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Making Music

credit: Grant Newton ©Alzheimer’s Support

Grace Meadows – Programme Director of The Utley Foundation’s Music for Dementia 2020 campaign – ( and Senior Music therapist at Chelsea and Westminster Hospital, London.

 A society that utilises the power of music can transform how we can support and care for people living with dementia. Music is an evidence-based tool for the health and care sectors which can help to personalise dementia care.  It’s ability to bring joy, enliven, stimulate and bring people together can bring radical change to environments and relationships.

Our health and care sectors are facing extraordinary levels of demands and pressures as we find ourselves living longer but not necessarily aging well. The strain can cause our workforces to become exhausted and close to burnout, both mentally and physically, ultimately impacting on the quality of care offered. This is where music can have a fundamental role in transforming care.

The music and dementia sector has recently received a major boost with the long-awaited launch of   This dynamic hub demonstrates how music, in its rich and broad variety of forms, is essential for people living with dementia and their carers.  It carries the vital role of showcasing how music can be fully embedded in the culture of care and campaigns for music to be integrated in all dementia care pathways.

It encourages people to collaborate and demonstrate transforming local and national dementia care through music.

The emergence of the website comes directly from the recommendations laid out in the International Longevity Centre’s report on Music and Dementia. There was a call to action to create a centralised and interactive hub of information that focuses on music and dementia.

The Utley Foundation is the charitable trust behind Music for Dementia 2020. It is creating a taskforce of stakeholders across music, dementia, health and social care sectors; from people living with dementia through to MPs. The aim is to fully utilise music to improve quality of life for people living with dementia.

The report suggests that research, evidence and musical expertise is disparate and fragmented across the UK. However, music-making does happen in people’s homes, communities, concert halls, care settings, hospitals and hospices. And yet, there are many places where there is currently little or no activity. The patchiness of provision may be due to a variety of factors but it’s the campaign’s aim to change this to ensure parity of offers across the UK.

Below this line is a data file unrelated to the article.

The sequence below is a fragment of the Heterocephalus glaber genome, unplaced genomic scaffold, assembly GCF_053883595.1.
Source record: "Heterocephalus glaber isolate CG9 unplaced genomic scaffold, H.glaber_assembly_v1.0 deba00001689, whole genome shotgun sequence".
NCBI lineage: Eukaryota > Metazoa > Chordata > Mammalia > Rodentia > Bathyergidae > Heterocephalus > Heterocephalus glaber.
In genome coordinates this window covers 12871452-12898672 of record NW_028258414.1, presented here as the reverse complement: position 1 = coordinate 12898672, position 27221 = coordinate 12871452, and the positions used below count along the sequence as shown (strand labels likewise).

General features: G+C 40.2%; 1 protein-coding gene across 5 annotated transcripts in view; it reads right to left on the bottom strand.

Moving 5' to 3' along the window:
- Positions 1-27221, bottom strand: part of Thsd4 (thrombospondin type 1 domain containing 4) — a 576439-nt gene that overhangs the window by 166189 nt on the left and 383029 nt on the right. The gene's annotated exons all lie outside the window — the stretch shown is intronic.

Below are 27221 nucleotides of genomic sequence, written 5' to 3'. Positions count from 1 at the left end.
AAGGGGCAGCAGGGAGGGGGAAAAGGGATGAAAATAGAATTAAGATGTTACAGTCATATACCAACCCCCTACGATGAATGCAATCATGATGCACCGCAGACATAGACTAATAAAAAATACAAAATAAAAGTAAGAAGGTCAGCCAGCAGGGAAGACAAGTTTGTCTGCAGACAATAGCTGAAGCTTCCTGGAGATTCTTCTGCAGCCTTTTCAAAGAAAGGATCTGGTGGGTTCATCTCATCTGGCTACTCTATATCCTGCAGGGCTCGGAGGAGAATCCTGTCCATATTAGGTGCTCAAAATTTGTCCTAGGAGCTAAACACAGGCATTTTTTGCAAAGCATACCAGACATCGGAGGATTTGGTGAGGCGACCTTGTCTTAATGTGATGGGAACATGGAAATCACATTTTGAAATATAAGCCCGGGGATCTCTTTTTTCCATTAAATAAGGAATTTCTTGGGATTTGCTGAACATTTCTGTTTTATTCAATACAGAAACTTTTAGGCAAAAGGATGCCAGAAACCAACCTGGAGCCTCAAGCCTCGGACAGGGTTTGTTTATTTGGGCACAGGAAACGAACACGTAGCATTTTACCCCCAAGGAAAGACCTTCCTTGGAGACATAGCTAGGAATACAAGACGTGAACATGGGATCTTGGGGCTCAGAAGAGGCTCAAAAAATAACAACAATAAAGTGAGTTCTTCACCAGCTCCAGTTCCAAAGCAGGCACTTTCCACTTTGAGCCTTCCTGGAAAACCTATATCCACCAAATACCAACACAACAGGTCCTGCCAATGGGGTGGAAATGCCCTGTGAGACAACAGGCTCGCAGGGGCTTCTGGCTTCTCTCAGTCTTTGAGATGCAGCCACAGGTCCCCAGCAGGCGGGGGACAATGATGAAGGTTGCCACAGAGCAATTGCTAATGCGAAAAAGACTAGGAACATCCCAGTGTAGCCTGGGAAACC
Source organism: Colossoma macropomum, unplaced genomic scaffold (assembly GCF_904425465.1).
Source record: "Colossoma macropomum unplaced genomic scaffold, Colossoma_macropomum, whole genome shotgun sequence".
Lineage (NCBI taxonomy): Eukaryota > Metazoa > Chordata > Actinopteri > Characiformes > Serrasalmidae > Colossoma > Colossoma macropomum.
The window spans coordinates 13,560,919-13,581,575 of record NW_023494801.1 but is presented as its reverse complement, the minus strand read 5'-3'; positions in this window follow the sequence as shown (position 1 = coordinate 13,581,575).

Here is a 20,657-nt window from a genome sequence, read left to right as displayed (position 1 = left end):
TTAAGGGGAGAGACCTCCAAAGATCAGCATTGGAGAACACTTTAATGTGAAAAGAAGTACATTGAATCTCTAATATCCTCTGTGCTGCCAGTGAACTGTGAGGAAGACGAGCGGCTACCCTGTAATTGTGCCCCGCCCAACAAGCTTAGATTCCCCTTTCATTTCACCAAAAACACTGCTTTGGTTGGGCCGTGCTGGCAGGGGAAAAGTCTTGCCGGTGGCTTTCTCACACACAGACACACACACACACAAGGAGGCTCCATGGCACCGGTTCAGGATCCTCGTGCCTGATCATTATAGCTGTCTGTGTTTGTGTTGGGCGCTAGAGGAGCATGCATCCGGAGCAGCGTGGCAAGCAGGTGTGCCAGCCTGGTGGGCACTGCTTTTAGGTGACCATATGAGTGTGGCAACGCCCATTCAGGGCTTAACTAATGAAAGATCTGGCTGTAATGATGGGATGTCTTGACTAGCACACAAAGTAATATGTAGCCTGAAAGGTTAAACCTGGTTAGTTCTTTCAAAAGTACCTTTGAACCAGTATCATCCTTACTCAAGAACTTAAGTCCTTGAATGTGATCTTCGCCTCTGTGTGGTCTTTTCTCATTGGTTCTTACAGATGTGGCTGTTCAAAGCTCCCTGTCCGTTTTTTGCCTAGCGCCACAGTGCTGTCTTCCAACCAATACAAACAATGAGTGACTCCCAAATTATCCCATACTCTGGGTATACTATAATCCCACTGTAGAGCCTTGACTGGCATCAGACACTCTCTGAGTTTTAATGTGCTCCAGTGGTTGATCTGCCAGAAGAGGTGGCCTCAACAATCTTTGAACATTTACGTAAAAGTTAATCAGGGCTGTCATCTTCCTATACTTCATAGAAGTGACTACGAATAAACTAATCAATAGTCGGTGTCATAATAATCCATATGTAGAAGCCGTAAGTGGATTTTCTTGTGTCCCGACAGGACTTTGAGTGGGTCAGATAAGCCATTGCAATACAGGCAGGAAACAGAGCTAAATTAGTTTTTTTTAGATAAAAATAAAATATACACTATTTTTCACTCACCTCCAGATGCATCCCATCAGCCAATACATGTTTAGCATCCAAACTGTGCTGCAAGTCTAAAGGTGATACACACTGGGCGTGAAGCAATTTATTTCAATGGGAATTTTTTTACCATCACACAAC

The Utley Foundation is supporting the excellent work that is already happening to create wider access for people with dementia.  This includes initiatives such as Live Music Now, Playlist for Life, Music in Mind and Together in Sound. Organisations such as these are working to create sustainable models for change.

We want people living with dementia and those caring for them to access a range of musical activities, from playlists and performances, to interactive, participatory music-making and music therapy. Many are already available but practitioners and services need support to grow across UK regardless of postcode.

In line with the NHS’ personalised care agenda people living with dementia and their carers should be able to make choices about what types of musical activities they want to participate in.

The Music for Dementia 2020 team are encouraging organisations to share the messaging – helping to increase awareness and understanding that for people living with dementia, music is a necessity, not a nicety and increase delivery of their musical offers.

We must continue to increase awareness and understanding of the role that music has in enhancing and enriching care.  To support care providers to embed music into their services and care pathways.  To encourage provision and choice and ensure we are providing the best possible person-centred care for people living with dementia.






Edel Harris





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